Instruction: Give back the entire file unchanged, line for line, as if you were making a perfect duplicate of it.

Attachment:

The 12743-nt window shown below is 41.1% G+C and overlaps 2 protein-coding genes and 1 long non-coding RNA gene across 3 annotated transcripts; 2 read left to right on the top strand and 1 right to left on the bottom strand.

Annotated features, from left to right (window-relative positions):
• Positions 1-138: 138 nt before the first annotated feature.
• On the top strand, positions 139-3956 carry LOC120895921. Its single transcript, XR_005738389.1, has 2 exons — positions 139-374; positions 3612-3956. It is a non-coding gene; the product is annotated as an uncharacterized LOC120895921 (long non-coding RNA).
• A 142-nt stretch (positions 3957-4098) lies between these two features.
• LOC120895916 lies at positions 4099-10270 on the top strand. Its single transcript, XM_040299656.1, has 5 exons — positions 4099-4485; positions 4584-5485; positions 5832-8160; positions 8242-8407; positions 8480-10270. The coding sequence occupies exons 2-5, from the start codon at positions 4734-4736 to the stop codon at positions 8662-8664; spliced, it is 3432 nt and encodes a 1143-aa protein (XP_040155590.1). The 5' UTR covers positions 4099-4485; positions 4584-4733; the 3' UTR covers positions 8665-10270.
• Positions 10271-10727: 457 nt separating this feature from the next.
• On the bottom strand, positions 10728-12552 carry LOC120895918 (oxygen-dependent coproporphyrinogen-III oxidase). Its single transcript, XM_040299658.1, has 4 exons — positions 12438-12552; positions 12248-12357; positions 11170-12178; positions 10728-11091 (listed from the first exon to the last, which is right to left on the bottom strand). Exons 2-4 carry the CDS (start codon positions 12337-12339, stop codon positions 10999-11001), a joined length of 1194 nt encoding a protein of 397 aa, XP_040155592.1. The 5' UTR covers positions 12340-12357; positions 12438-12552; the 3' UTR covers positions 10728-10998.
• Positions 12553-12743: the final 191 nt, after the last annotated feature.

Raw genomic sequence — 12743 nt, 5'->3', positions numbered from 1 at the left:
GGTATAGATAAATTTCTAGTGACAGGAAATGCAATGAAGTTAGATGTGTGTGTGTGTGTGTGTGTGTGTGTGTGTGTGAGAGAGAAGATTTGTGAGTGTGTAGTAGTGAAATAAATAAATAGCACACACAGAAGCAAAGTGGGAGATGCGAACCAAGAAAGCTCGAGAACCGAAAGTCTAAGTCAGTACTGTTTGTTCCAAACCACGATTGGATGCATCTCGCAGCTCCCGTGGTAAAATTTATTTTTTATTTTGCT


The 12743-nt window shown below is 41.1% G+C and overlaps 2 protein-coding genes and 1 long non-coding RNA gene across 3 annotated transcripts; 2 read left to right on the top strand and 1 right to left on the bottom strand.

Annotated features, from left to right (window-relative positions):
• Positions 1-138: 138 nt before the first annotated feature.
• On the top strand, positions 139-3956 carry LOC120895921. Its single transcript, XR_005738389.1, has 2 exons — positions 139-374; positions 3612-3956. It is a non-coding gene; the product is annotated as an uncharacterized LOC120895921 (long non-coding RNA).
• A 142-nt stretch (positions 3957-4098) lies between these two features.
• LOC120895916 lies at positions 4099-10270 on the top strand. Its single transcript, XM_040299656.1, has 5 exons — positions 4099-4485; positions 4584-5485; positions 5832-8160; positions 8242-8407; positions 8480-10270. The coding sequence occupies exons 2-5, from the start codon at positions 4734-4736 to the stop codon at positions 8662-8664; spliced, it is 3432 nt and encodes a 1143-aa protein (XP_040155590.1). The 5' UTR covers positions 4099-4485; positions 4584-4733; the 3' UTR covers positions 8665-10270.
• Positions 10271-10727: 457 nt separating this feature from the next.
• On the bottom strand, positions 10728-12552 carry LOC120895918 (oxygen-dependent coproporphyrinogen-III oxidase). Its single transcript, XM_040299658.1, has 4 exons — positions 12438-12552; positions 12248-12357; positions 11170-12178; positions 10728-11091 (listed from the first exon to the last, which is right to left on the bottom strand). Exons 2-4 carry the CDS (start codon positions 12337-12339, stop codon positions 10999-11001), a joined length of 1194 nt encoding a protein of 397 aa, XP_040155592.1. The 5' UTR covers positions 12340-12357; positions 12438-12552; the 3' UTR covers positions 10728-10998.
• Positions 12553-12743: the final 191 nt, after the last annotated feature.

Raw genomic sequence — 12743 nt, 5'->3', positions numbered from 1 at the left:
GGTATAGATAAATTTCTAGTGACAGGAAATGCAATGAAGTTAGATGTGTGTGTGTGTGTGTGTGTGTGTGTGTGTGTGAGAGAGAAGATTTGTGAGTGTGTAGTAGTGAAATAAATAAATAGCACACACAGAAGCAAAGTGGGAGATGCGAACCAAGAAAGCTCGAGAACCGAAAGTCTAAGTCAGTACTGTTTGTTCCAAACCACGATTGGATGCATCTCGCAGCTCCCGTGGTAAAATTTATTTTTTATTTTGCT